gy at the University of San
Agustin at Arequipa.
Member of numerous societies.
Bullard has held several visiting
lectureships and presently teaches
general geology and graduate
volcanology and Latin American
geology at Austin. His publica
tions include a recent book, "Vol
canos, in History, in Theory, in
Admission to the Great Issues
talk will be by student activity
card, 75 cents for Aggie wives
and public school students and
$1.50 general.
morning end will stay at Wash
ington’s downtown YMCA, two
blocks from the White House.
AAM is scheduled to march
Friday at 1:21 p.nw (CST). Thirty
teems including 10 girls’ units
will compete. A D. C. Stadium
parking lot will be the scene of
the champions hi pa
been invited to view the competi
tion,” Southerland added. A White
House tour and Capitol visit con
ducted by Congressmen CMin E.
Teague of College Station and
Bob Casey of Houston are
"We anticipate being back at
Easterwood by 10:30 Sunday
night and will be happy to wave
at anyone there,” Southerland
FISH DRILL Team members
are Garcia, John Hamilton of
Galveston, executive officer end
right guide; William Berger, Aus
tin; Francis Conaty, Annandale,
Vs.; Alan Cramlet, Troy Ohio;
John DaCorte, Clifton, N. J.; Kent
L. Gee, Robert Harms and Robert
Patten, Houston; Bruce Hamel,
Richard Hanes and John Whipple,
San Antonio; Malcolm Hofatetter,
Bel la ire; Maurice Nethery, Junc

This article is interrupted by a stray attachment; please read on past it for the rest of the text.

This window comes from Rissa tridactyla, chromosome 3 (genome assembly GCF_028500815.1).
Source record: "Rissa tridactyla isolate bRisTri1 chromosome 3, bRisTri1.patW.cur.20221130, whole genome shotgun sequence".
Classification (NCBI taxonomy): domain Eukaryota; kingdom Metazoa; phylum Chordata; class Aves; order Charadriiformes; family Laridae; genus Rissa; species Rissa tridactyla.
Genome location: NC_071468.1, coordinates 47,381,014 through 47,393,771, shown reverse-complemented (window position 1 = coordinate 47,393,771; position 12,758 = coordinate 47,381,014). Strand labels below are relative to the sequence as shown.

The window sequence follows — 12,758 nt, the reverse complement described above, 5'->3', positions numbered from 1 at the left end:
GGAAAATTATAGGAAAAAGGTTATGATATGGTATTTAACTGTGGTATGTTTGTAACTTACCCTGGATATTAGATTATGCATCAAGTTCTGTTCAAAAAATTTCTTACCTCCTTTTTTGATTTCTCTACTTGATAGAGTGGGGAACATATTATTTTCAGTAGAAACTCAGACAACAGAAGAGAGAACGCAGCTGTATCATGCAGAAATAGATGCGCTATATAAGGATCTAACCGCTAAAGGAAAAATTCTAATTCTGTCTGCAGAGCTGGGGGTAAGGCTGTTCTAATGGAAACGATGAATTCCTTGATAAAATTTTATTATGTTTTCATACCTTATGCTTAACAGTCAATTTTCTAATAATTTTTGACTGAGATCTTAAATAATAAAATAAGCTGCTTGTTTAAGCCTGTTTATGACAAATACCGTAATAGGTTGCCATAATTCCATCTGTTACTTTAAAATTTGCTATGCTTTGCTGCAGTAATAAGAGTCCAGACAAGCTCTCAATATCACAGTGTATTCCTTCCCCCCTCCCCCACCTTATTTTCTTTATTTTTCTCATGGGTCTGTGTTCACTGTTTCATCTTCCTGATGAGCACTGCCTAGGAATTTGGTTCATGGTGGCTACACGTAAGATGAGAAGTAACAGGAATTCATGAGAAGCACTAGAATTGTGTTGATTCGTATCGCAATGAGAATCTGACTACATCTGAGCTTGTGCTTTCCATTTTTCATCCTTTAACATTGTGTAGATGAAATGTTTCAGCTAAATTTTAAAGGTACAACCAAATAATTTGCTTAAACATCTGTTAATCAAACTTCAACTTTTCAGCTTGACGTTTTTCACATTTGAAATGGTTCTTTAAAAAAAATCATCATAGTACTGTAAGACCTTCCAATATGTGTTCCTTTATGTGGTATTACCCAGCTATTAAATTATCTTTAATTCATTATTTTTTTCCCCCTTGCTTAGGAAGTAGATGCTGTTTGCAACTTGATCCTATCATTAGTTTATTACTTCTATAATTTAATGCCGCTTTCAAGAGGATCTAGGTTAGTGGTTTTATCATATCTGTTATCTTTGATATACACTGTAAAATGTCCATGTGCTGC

tion; Bill Reach, Pasadena; John
Russel, Temple; Jeffrey Schaub,
New Orienas; Karl Stoermer,
Lone Star; Thomas Stout, New
York, end Thornes Vandeipool,
Golden, Colo.
Upperclassmen advisors include
senior Jim Vogae of Galvetfton;
juniors Mike Casey of Washing
ton and Roy Lewis of Hurst; end
sophomores Richard Gonsales of
San Antonio, Eugene Taylor of
Fort Worth end Steve Nichols of
Crystal Lake, HI.
or, 1 Incumbent
Returned To Office
1495 Voters Set
Turnout Record
The Very Rev. Louis J. Blume, left, president of St. Mary’s
University, and retiring Texas A&M athletic director Bar-
low “Bones” Irvin hold the certificate naming Irvin an
honorary Professor of Athletics at St. Mary’s. Fr. Blume
presented the certificate to Irvin at the recent “Bones Irvin
Appreciation Dinner” held in San Antonio.
Engineering Banquet To Honor
Top Profs, Students Thursday
The outstanding professor, most
proficient department and top
student technical and non-tech-
nical writers will be honored here
Thursday at the annuel College
of Engineering Awards Banquet.
Engineering Student Council
Election Procedures Changed
Battalion Feature Editor
In addition to approving the
result* of last week’s cl ess elec
tions, student election commis
sioners made numerous changes
and clarification* in the .present
election procedures.
On* important decisioTT con
cerned future run-off*. Students
asked at a special ejection com
mission meeting Monday if the
number of run-offs should be
limited to the two candidates own
ing the higeet number of votes.
Several students said that the
totals of last wesk’s election,
which showed several offices hav
ing more than two candidates
with similar number of votes,
proved their point. They argued
that if a third candidate acquired
within two or three votes of the
highest two, he should be included
in the run-offs.
the idea of more than two candi
dates in a run-off, and approved
the following rsoouhion:
“Run-offs shall include only the
two candidates with the greatest
number of votes. In case of e tie
for second place in an election,
the first place candidate and the
two second-place candidates will
compete in a run-off, plurality
deciding the winner.”
ed that no student could be ad
mitted to vote in any elections
hereafter without presentation of
their student activity cards,” Ben
edetto said.